New FIFA President Gianni Infantino gestures during a press conference, Feb. 26, 2016, in Zurich. Richard Heathcote/Getty Images

After the multiple layers of alleged corruption that peeled away the men in power at world soccer's governing body over the past nine months, the title of FIFA president Friday wound up moving a grand total of just five miles. Gianni Infantino, from the tiny Swiss village of Brig, has succeeded countryman Sepp Blatter, a native of the smaller village of Visp. For Infantino, the task now is to show that there is significantly more distance between the two men than the proximity of their hometowns.

Infantino’s unlikely rise from bureaucrat and charismatic draw host at Europe’s governing body, UEFA, all started in a Zurich hotel last May. Then, on the eve of the FIFA presidential election, a host of the organization’s top officials were hauled off following an investigation led by the FBI.

The bubble in which FIFA had reveled for decades, seemingly immune from the repeated accusations of impropriety, had finally been breached in a way that meant things could never be quite the same again. Blatter would win an unprecedented fifth term as president, but less than a week later he announced his resignation as the wolf moved closer to his door. He still hoped to step away with his dignity intact as the man who had selflessly stewarded the world’s game toward a huge increase in income as the World Cup became a growing global behemoth.

But he would be denied even that. Last September, the Swiss attorney general opened an investigation into a "disloyal payment" allegedly made from Blatter to then-UEFA president Michel Platini.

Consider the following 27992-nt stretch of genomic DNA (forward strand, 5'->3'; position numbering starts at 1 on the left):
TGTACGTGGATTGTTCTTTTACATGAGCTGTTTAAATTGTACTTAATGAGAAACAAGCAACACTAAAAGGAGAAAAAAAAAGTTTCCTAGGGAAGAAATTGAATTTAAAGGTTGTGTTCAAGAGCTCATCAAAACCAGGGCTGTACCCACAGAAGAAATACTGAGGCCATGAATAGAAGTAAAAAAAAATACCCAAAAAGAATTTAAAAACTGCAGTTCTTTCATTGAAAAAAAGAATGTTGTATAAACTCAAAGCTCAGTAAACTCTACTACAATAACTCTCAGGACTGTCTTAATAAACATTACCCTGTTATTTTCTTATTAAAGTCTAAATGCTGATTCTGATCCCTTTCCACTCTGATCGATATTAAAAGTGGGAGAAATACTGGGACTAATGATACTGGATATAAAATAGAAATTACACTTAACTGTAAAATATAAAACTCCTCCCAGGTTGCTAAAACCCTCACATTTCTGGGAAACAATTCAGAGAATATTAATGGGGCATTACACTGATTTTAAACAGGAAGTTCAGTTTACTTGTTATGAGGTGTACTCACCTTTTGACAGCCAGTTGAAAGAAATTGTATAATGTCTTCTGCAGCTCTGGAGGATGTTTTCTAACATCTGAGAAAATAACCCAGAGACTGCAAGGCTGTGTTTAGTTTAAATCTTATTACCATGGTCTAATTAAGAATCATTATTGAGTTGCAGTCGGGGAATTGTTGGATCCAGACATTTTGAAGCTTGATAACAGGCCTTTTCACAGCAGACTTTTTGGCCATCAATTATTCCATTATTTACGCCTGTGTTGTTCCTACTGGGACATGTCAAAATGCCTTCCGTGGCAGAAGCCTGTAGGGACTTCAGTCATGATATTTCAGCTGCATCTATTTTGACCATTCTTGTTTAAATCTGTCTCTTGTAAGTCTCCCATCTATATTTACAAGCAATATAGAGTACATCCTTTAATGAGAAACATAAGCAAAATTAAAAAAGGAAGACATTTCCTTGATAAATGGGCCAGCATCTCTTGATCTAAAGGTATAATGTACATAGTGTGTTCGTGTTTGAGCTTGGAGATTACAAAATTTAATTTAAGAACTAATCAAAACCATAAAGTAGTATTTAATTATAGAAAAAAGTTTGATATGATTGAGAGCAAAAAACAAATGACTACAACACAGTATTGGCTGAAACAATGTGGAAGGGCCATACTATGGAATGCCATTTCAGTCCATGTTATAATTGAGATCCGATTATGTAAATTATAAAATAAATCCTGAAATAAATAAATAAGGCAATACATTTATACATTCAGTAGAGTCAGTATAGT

It was only that final piece of the jigsaw puzzle, just five months ago, that began to bring Infantino to the forefront. At the time it was Platini who was fulfilling his long-held ambition of running for FIFA president. But an eight-year ban, recently reduced to six on appeal, handed to both Platini and Blatter brought those ambitions to an ignominious halt.

With Platini gone, his right-hand man stepped forward. The last time the former UEFA general secretary had run for election he was 18, and the race was to become president of a soccer club near his hometown of Brig. Now he was in the hunt for the biggest job in all of soccer.

He came out on top nearly three decades ago, but the 45-year-old faced a mammoth challenge to win over the votes required from countries skeptical that an official from Europe, where the money and power in soccer has increasingly concentrated, would represent them justly. It had, after all, been the Asian and African voting bloc that had ensured Blatter’s power for nearly two decades.

Adding to the task, Infantino would have to defeat the president of the Asian Football Confederation, Sheikh Salman Bin Ibrahim Al-Khalifa. Despite accusations that he was involved in human rights abuses in the country his family rules, Bahrain, Salman was the favorite heading into Friday’s first Blatter-free election since 1994.

Salman Bin Ibrahim Al-Khalifa addresses the Extraordinary FIFA Congress in Zurich, Feb. 26, 2016. Reuters/Arnd Wiegmann

Yet to a large intake of breath at Zurich’s Hallenstadion, Infantino emerged from the first round of voting with a three-vote lead, 88 to 85 over Salman. Both had fallen short of the two-thirds majority of the 207 voting nations required, but Infantino had the edge going into the second round when just a 104-vote majority would be needed.